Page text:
Tags

Type your tag names separated by a space and hit enter

Intensive or conventional insulin therapy in type 2 diabetic patients? A population-based study on metabolic control and quality of life (The JEVIN-trial).
Exp Clin Endocrinol Diabetes. 1999; 107(8):506-11.EC

Abstract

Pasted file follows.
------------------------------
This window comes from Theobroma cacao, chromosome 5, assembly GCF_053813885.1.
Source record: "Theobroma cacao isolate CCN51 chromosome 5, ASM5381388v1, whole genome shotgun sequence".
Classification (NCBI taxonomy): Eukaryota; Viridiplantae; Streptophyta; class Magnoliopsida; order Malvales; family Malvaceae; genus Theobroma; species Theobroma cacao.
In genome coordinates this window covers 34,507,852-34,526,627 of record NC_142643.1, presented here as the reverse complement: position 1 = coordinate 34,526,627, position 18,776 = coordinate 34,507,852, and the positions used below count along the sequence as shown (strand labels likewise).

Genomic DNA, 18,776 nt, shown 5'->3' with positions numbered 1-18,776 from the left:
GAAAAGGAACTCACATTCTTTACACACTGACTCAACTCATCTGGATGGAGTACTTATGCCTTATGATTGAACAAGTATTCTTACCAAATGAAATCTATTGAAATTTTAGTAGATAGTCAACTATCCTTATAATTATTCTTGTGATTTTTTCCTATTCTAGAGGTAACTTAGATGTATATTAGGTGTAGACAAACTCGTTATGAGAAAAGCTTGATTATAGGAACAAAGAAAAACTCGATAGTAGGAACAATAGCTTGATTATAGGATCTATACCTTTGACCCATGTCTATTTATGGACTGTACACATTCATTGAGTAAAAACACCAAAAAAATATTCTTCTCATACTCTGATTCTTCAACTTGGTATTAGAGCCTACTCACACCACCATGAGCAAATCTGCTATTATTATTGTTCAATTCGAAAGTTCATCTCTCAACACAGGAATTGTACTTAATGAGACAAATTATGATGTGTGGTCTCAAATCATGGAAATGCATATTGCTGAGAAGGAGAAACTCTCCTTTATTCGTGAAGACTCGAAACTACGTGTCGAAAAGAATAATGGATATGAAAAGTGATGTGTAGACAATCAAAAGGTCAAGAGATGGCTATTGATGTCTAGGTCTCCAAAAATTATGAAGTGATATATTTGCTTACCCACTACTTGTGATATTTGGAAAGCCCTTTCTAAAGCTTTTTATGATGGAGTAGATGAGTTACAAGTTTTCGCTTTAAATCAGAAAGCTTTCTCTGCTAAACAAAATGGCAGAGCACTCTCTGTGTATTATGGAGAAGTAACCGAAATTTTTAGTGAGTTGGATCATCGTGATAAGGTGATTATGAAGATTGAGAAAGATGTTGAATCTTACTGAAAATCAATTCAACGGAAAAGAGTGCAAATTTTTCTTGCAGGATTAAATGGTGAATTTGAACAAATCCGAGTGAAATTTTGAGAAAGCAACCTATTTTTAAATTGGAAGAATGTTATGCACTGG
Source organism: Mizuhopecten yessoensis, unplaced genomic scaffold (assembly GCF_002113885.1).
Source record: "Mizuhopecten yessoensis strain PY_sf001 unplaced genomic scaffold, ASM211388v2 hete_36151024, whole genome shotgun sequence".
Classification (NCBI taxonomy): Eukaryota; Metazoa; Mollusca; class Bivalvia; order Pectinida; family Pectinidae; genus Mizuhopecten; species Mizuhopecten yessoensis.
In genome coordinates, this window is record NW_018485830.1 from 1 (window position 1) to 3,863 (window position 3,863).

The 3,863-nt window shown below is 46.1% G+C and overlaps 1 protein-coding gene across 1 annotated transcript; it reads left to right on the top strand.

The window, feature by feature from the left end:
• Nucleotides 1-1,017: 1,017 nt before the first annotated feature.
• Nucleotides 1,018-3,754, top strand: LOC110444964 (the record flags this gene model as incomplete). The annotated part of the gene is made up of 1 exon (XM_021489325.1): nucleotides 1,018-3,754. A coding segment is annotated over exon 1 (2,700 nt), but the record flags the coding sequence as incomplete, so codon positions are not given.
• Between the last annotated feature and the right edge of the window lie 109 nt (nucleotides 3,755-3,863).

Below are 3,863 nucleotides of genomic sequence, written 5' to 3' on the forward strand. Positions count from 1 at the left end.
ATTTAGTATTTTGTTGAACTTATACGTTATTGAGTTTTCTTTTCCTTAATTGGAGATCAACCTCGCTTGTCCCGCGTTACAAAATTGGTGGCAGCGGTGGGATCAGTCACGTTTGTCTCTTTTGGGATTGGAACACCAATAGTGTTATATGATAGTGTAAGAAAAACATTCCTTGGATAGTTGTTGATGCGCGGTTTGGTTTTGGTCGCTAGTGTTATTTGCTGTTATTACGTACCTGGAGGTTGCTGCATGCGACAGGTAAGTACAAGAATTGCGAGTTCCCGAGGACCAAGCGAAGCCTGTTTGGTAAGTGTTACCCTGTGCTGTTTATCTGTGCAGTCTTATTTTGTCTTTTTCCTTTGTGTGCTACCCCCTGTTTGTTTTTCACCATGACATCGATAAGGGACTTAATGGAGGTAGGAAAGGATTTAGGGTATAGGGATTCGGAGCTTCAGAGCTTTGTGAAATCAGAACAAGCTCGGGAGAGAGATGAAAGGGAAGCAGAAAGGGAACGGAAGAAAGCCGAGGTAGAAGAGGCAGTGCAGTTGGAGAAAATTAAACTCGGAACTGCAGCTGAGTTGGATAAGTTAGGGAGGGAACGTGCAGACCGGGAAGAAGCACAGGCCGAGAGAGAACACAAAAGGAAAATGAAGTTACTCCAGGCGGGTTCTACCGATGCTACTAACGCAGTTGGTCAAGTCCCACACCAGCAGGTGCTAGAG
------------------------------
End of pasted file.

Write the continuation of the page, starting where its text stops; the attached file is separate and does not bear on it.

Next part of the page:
Long-term micro- and macrovascular complications cause major morbidity and mortality in patients with type 2 diabetes mellitus. Up to the present it is not clear whether intensified or conventional insulin treatment is more effective to keep blood glucose concentrations close to the normal range. In the present trial 90% (n = 117) of all insulin-treated type 2 diabetic patients aged 16 to 60 years and living in the city of Jena (100,247 inhabitants), Thuringia, Germany were examined. Fourty patients (34%) were on intensive insulin therapy (ICT, > or = 2 injections of normal- and > or = 1 injection of NPH-/mixed-insulin/day, > or = 1 insulin-dose adjustments/week, > or = 2 blood-glucose self-tests/day) and 77 patients (66%) were on conventional insulin therapy (CIT). Patients with ICT had more injections/d (4.3 +/- 0.7 vs CIT 2.4 +/- 0.7, p < 0.001), more insulin-dose adjustments/week < or = 11.5 +/- 8.2 vs 2.2 +/- 5.2, p < 0.001) and more blood-glucose self-tests/week (25.2 +/- 5.7 vs 9.6 +/- 8.8, p < 0.001). Patients with ICT had higher insulin doses (0.71 +/- 0.32 vs 0.47 +/- 0.2 IU/kg body wt/d, p < 0.001), were younger (50.5 +/-6.7 vs 54.0 +/- 5.9 years, p = 0.004) and they had a non-significant tendency to a better HbAlc (8.7 +/- 2.2 vs 9.2 +/- 2.0%, p = 0.23, HPLC, Diamat, normal range 4.4-5,9%). There was a negative correlation between HbAlc and the frequency of blood-glucose self-tests/week (r = -0.23, p = 0.019) and the number of insulin-dose adjustments/week (r = -0.33, p < 0.001). There were no differences between the groups as regards body-mass index (29.7 +/-4.9 vs 28.0 +/- 4.5 kg/m2, p = 0.06), diabetes duration (12.3 +/- 6.9 vs 12.2 +/- 7.5 years, p = 0.96), duration of insulin therapy (4.2 +/-3.5 versus 4.5 +/- 4.8 years, p = 0.67), incidence of acute complications (severe hypoglycaemia, diabetic coma), prevalence of retino-, nephro- and neuropathy (assessed according to Young et al.) and education or socio-economic factors. Also, in respect of quality of life and treatment satisfaction, assessed with standardized questionnaires according to Bradley et al. and Lewis et al., there were no differences between the two groups. In conclusion, in type 2 diabetic patients, ICT seems to be indicated in a second step in "problem-patients" with bad metabolic control under CIT and/or individual's need for more flexibility. Perhaps, in these patients ICT leads to an improvement in the quality of metabolic control.